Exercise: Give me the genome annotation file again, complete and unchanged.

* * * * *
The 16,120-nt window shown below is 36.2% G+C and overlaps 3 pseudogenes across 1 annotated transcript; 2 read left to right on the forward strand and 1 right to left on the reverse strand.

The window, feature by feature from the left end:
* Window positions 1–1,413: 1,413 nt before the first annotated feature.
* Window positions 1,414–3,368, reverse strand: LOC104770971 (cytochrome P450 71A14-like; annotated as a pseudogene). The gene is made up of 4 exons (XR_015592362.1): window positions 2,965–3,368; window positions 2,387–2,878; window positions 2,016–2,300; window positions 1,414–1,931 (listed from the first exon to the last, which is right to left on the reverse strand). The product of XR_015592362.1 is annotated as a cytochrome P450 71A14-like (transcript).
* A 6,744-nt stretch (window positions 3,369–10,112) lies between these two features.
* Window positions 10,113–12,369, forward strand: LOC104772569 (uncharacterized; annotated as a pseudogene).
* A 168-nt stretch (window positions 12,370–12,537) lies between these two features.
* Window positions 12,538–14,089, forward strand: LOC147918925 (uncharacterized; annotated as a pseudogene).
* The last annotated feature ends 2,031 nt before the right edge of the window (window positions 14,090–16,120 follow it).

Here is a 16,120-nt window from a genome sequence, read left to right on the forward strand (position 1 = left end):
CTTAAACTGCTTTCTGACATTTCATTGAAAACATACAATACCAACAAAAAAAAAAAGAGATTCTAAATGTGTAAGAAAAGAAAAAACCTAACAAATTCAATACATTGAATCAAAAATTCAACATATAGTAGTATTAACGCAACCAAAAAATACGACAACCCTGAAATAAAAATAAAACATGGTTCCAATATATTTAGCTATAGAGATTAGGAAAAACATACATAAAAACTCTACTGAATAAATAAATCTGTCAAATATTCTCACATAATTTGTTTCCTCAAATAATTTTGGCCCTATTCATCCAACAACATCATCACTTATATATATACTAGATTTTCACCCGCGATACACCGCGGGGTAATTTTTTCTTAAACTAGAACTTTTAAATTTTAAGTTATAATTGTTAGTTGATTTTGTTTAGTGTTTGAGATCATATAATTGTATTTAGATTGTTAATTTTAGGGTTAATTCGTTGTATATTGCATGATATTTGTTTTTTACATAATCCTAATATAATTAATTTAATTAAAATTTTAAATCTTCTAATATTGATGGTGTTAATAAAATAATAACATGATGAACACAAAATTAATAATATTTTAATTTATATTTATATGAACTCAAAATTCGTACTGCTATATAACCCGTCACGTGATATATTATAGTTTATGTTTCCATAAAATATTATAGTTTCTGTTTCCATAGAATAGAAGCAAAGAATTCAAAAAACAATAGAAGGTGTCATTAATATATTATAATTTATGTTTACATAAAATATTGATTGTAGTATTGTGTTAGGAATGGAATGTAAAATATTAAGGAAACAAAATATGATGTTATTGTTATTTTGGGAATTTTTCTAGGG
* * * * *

The 16,120-nt window shown below is 36.2% G+C and overlaps 3 pseudogenes across 1 annotated transcript; 2 read left to right on the forward strand and 1 right to left on the reverse strand.

The window, feature by feature from the left end:
* Window positions 1–1,413: 1,413 nt before the first annotated feature.
* Window positions 1,414–3,368, reverse strand: LOC104770971 (cytochrome P450 71A14-like; annotated as a pseudogene). The gene is made up of 4 exons (XR_015592362.1): window positions 2,965–3,368; window positions 2,387–2,878; window positions 2,016–2,300; window positions 1,414–1,931 (listed from the first exon to the last, which is right to left on the reverse strand). The product of XR_015592362.1 is annotated as a cytochrome P450 71A14-like (transcript).
* A 6,744-nt stretch (window positions 3,369–10,112) lies between these two features.
* Window positions 10,113–12,369, forward strand: LOC104772569 (uncharacterized; annotated as a pseudogene).
* A 168-nt stretch (window positions 12,370–12,537) lies between these two features.
* Window positions 12,538–14,089, forward strand: LOC147918925 (uncharacterized; annotated as a pseudogene).
* The last annotated feature ends 2,031 nt before the right edge of the window (window positions 14,090–16,120 follow it).

Here is a 16,120-nt window from a genome sequence, read left to right on the forward strand (position 1 = left end):
CTTAAACTGCTTTCTGACATTTCATTGAAAACATACAATACCAACAAAAAAAAAAAGAGATTCTAAATGTGTAAGAAAAGAAAAAACCTAACAAATTCAATACATTGAATCAAAAATTCAACATATAGTAGTATTAACGCAACCAAAAAATACGACAACCCTGAAATAAAAATAAAACATGGTTCCAATATATTTAGCTATAGAGATTAGGAAAAACATACATAAAAACTCTACTGAATAAATAAATCTGTCAAATATTCTCACATAATTTGTTTCCTCAAATAATTTTGGCCCTATTCATCCAACAACATCATCACTTATATATATACTAGATTTTCACCCGCGATACACCGCGGGGTAATTTTTTCTTAAACTAGAACTTTTAAATTTTAAGTTATAATTGTTAGTTGATTTTGTTTAGTGTTTGAGATCATATAATTGTATTTAGATTGTTAATTTTAGGGTTAATTCGTTGTATATTGCATGATATTTGTTTTTTACATAATCCTAATATAATTAATTTAATTAAAATTTTAAATCTTCTAATATTGATGGTGTTAATAAAATAATAACATGATGAACACAAAATTAATAATATTTTAATTTATATTTATATGAACTCAAAATTCGTACTGCTATATAACCCGTCACGTGATATATTATAGTTTATGTTTCCATAAAATATTATAGTTTCTGTTTCCATAGAATAGAAGCAAAGAATTCAAAAAACAATAGAAGGTGTCATTAATATATTATAATTTATGTTTACATAAAATATTGATTGTAGTATTGTGTTAGGAATGGAATGTAAAATATTAAGGAAACAAAATATGATGTTATTGTTATTTTGGGAATTTTTCTAGGG